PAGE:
The small picture of Antonio Pollaiolo, a Florentine painter of the Quattrocento era, depicts one of the exploits of the ancient Greek hero Hercules, or Hercules. The second tablet with a composition on this myth is also in the museum.
The researchers suggest that both works are sketches for large paintings, which ordered the artist Piero Medici, or their reduced copies. But they can be independent works, and then all the more it should be noted that Pollayolo managed to endow so small an image with monumentality.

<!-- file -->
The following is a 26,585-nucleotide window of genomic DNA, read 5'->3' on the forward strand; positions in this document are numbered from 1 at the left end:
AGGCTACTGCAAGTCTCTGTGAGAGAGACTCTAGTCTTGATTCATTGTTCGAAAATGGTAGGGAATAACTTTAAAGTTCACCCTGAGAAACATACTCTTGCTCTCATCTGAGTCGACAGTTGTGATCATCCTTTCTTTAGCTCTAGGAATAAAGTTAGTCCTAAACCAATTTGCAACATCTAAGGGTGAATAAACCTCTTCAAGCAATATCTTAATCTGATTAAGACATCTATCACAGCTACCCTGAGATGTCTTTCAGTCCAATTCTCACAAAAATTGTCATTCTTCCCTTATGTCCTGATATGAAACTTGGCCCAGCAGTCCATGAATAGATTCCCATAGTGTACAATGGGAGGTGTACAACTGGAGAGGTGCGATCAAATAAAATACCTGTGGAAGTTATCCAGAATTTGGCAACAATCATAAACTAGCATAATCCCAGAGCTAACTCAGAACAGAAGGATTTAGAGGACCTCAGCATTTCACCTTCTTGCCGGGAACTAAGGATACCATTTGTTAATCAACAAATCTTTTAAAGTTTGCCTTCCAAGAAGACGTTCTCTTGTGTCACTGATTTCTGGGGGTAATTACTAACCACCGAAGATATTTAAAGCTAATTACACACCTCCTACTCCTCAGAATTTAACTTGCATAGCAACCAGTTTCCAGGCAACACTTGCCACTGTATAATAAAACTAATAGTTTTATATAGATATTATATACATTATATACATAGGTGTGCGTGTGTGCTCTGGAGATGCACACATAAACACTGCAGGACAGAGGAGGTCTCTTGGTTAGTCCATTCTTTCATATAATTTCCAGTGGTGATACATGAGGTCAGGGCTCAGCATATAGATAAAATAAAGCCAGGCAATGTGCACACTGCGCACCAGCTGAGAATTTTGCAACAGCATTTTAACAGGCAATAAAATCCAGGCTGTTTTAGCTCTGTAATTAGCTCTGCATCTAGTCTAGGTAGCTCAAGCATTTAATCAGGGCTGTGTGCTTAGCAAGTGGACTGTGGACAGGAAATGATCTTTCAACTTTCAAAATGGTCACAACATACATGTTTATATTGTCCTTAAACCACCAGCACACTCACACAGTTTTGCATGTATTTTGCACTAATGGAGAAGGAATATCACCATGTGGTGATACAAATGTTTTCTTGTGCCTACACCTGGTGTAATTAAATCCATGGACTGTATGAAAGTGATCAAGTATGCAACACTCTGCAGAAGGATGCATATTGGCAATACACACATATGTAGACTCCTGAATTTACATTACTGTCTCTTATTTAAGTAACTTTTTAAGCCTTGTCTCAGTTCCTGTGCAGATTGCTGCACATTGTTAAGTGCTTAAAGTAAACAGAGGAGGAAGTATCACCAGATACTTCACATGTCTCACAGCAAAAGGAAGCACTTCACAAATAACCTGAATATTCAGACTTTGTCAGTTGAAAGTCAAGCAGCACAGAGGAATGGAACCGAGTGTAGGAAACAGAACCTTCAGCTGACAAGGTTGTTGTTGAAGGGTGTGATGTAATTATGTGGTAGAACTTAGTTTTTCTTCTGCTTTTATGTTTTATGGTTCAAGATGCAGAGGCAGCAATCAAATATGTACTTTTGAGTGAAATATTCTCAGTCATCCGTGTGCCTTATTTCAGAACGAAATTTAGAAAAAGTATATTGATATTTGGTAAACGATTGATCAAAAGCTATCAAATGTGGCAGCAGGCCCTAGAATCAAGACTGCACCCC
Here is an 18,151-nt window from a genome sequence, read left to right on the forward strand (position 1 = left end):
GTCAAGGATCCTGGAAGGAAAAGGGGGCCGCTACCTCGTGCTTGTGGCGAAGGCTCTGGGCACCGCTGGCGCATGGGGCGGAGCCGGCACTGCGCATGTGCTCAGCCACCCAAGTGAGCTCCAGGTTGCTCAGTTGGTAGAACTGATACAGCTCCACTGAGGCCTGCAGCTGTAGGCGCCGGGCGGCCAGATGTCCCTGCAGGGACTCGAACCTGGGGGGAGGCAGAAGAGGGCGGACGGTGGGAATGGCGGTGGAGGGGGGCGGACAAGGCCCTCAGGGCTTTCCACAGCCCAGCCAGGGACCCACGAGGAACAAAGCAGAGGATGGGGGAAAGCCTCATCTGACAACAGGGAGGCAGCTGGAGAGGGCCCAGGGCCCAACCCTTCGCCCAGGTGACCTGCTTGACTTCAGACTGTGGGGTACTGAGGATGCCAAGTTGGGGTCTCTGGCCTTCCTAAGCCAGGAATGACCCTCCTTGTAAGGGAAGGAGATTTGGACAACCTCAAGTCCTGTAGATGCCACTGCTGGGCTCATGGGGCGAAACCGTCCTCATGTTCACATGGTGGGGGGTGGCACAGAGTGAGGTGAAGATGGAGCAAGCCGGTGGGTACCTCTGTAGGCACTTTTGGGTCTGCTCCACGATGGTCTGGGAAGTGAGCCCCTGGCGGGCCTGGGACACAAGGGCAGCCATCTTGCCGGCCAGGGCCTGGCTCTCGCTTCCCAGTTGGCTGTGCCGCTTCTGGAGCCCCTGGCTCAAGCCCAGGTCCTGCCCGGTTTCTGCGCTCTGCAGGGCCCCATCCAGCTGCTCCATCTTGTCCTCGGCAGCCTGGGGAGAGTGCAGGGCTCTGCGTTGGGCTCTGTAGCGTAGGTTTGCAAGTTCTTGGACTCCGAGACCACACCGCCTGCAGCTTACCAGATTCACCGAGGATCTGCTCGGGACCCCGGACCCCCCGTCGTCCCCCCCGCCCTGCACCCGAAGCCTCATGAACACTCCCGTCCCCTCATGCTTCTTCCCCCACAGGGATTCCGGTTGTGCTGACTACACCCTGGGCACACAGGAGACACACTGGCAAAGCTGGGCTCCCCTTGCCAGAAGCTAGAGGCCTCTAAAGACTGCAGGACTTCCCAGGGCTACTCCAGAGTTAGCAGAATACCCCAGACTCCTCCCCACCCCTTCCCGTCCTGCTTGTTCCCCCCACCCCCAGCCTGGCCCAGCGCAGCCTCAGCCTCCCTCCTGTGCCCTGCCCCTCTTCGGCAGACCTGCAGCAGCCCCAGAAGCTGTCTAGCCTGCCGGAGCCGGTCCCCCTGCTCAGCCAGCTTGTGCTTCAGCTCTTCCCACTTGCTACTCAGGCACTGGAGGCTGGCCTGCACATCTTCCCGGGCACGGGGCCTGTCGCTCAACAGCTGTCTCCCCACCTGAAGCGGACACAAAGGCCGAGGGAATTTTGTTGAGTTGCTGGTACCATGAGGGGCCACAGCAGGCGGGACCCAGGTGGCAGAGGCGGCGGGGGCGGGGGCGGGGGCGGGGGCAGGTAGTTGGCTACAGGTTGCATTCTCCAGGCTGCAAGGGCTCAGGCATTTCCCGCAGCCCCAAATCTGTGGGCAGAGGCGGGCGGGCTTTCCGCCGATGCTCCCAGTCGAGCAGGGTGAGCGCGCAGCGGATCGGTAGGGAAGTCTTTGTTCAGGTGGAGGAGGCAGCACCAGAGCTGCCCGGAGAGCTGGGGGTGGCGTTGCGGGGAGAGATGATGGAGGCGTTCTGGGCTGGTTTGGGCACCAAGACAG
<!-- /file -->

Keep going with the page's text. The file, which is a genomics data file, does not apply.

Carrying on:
As a plot, the master took that part of the myth of Hercules, in which he fights with the Lyrhenian hydra, a giant snake that had many heads and one of them was immortal. The artist transmits the tension of the battle, depicting the hero’s swollen muscles and a desperate facial expression. Work is full of movement.
The strength and power of Hercules are underlined by the landscape far below and the fact that the main character is placed against the sky. But at the same time, the painter was clearly fascinated by the beautiful and elastic lines of draperies, the snake body, and the curling ribbons of the river, which create a complex pattern in the work.